• This ensures total transparency in working and usage of funds as in every disaster situation.
    • They can also be relied upon for undertaking day to day running of civic services, providing shelter and medical assistance to affected people etc.
  • Spreading Awareness and Gaining Cooperation: Local government institutions have grass root level contact with people and they can help effectively in spreading awareness and ensure people’s participation in fighting the crisis.
    • They are also ideal channels for NGOs and other agency's participation in the rescue and relief operations.

Issues Faced by PRIs

  • Interference from MPs and MLAs: The interference of area MPs and MLAs in the functioning of panchayats adversely affects the performance of Panchayats.
  • Unavailability of Funds: The Panchayats are not given enough funds and are bypassed by State-controlled line departments that continue to implement programmes falling within the rightful domain of the former.
  • Incomplete Autonomy: Panchayats lack systems, resources and capacities to act independently due to numerous constraints imposed by district administrations and state governments.
    • Instead of becoming ‘institutions of local self-governance’, as envisaged by the constitution, panchayats mostly act as field implementers of decisions made by state and central governments.
  • Unclear Domains of Panchayats: Though PRIs are a three tier integrated arrangement of the village, block and district level, they have remained largely ineffective as a consequence of ambiguous jurisdictions and unclear linkages.

Way Forward

  • Legal Backing for Disaster Management Programmes: It is crucial to include disaster management chapters in Panchayat Raj Acts and making disaster planning and spending a part of Panchayati Raj development plans and local-level committees.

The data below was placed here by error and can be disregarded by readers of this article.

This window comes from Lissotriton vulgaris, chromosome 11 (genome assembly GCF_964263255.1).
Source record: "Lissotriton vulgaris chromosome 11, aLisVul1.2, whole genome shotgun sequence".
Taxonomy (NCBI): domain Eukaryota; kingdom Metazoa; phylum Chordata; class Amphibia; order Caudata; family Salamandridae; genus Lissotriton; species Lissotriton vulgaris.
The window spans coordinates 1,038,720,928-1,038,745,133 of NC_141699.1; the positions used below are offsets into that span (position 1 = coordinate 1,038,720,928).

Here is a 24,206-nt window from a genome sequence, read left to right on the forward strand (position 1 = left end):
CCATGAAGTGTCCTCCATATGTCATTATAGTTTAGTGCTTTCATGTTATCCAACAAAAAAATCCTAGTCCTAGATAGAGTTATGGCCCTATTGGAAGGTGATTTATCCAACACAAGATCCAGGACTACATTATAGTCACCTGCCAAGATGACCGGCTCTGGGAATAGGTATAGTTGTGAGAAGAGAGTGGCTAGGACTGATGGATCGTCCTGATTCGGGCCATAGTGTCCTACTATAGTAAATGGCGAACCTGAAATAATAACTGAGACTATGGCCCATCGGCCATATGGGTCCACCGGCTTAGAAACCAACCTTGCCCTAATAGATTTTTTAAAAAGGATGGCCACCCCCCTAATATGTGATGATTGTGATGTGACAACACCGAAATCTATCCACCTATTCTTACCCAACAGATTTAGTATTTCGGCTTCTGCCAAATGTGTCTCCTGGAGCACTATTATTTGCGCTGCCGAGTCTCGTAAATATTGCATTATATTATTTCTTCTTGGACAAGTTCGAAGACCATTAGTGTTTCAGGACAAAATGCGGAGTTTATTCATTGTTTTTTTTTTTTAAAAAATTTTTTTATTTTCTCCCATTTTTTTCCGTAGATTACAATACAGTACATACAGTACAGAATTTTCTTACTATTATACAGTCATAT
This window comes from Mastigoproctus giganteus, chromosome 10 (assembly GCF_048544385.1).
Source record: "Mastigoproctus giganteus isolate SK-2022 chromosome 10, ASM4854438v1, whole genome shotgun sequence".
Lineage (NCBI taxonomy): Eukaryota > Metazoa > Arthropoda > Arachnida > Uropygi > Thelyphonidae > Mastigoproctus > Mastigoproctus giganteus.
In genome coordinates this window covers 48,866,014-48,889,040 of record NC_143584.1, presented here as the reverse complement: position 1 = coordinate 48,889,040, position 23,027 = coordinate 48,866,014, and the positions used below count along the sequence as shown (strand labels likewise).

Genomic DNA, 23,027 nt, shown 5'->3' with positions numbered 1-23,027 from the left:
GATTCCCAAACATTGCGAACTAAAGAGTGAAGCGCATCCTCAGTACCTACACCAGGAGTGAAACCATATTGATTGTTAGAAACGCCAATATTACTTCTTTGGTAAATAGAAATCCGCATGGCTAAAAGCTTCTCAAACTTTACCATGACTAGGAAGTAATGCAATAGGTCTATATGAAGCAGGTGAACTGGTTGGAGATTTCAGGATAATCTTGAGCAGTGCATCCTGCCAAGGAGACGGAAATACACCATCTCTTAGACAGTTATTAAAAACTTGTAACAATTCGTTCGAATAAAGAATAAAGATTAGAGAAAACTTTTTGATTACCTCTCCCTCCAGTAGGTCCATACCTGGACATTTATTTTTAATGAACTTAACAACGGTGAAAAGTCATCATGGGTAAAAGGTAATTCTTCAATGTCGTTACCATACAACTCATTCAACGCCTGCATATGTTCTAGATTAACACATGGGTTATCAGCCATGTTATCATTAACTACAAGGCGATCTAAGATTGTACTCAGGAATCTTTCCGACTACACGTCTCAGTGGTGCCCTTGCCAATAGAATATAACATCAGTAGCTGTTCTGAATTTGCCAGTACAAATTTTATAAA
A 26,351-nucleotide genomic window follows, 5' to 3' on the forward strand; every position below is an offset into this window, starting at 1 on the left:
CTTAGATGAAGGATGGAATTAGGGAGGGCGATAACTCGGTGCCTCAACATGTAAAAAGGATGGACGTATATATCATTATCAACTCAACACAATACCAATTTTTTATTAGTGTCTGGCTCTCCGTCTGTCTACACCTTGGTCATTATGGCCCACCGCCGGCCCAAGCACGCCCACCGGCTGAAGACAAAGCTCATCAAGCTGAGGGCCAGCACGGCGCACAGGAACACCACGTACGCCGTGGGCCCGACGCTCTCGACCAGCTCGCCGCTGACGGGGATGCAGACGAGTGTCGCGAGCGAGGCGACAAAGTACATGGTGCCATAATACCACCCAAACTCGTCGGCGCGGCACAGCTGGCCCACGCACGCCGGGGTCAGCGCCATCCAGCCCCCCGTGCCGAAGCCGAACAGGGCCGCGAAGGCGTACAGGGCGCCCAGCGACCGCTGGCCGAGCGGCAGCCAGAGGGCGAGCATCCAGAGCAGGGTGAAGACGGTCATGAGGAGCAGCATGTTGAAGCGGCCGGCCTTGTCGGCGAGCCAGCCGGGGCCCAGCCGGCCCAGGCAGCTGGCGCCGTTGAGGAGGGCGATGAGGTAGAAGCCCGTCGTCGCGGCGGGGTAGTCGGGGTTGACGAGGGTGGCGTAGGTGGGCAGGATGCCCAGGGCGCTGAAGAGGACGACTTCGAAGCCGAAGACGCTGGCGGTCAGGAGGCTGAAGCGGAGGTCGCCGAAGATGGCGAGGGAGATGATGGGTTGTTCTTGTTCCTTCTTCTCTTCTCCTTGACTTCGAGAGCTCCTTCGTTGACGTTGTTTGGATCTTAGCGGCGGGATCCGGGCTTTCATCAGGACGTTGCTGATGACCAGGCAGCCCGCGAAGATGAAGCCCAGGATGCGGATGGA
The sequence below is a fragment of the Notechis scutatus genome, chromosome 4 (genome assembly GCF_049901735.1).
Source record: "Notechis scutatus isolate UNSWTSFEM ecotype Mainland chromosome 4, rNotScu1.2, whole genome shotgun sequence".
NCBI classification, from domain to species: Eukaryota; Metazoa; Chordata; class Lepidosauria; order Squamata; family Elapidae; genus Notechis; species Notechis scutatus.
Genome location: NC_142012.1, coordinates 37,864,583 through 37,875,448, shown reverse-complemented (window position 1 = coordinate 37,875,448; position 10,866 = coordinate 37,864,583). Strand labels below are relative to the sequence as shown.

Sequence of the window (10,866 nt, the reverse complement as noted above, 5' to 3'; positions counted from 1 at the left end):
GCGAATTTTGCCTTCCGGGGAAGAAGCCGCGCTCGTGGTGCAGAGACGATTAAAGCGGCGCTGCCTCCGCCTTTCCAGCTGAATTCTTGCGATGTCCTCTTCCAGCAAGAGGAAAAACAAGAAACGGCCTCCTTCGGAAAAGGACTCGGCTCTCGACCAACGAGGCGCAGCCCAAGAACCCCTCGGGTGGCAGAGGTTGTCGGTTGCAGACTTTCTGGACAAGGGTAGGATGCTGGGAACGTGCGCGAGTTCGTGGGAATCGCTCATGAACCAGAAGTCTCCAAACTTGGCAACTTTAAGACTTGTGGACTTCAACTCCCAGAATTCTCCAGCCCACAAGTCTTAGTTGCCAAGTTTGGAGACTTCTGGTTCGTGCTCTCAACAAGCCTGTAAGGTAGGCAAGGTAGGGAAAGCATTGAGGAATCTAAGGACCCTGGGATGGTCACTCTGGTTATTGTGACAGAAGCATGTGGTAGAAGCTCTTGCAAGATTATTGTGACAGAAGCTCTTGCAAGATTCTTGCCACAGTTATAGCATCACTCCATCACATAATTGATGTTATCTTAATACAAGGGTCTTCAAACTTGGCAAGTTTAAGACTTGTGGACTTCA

• This will ensure citizen-centric mapping and planning of resources.
  • Resource Availability and Self-Reliance: Local governance, local leaders and local communities, when empowered, respond to any disaster rapidly and effectively.
    • The local bodies require information and guidance and must have resources, capacities and systems in place to act with confidence, without waiting for instructions from above.
  • Shift in Disaster Management Paradigm: There is an urgent need for a shift from a risk mitigation cum relief-centric approach in disaster management into an integrated plan for economic development with social justice.
    • Early warning systems, preparedness, preventive measures and awareness among people are as much an important part of disaster management as is recovery planning, rehabilitation and other relief measures.
  • Collective Participation: Conducting regular, location-specific disaster-management programmes for the community and organising platforms for sharing best practices will strengthen individual and institutional capacities.
    • Assigning roles to individual members and providing them with the necessary skills can make such programmes more meaningful.
  • Financial Contributions from People: Financial contributions from the community should be encouraged through the establishment of community disaster funds in all gram panchayats.
    • It is imperative to make disaster resilience an inherent part of the community culture now more than ever.

Drishti Mains Question

Panchayati Raj Institutions are apparently the backbone of Indian democracy. However, in reality, the institutions do not enjoy the autonomy and powers that the Constitution of India envisages them to do so. Comment.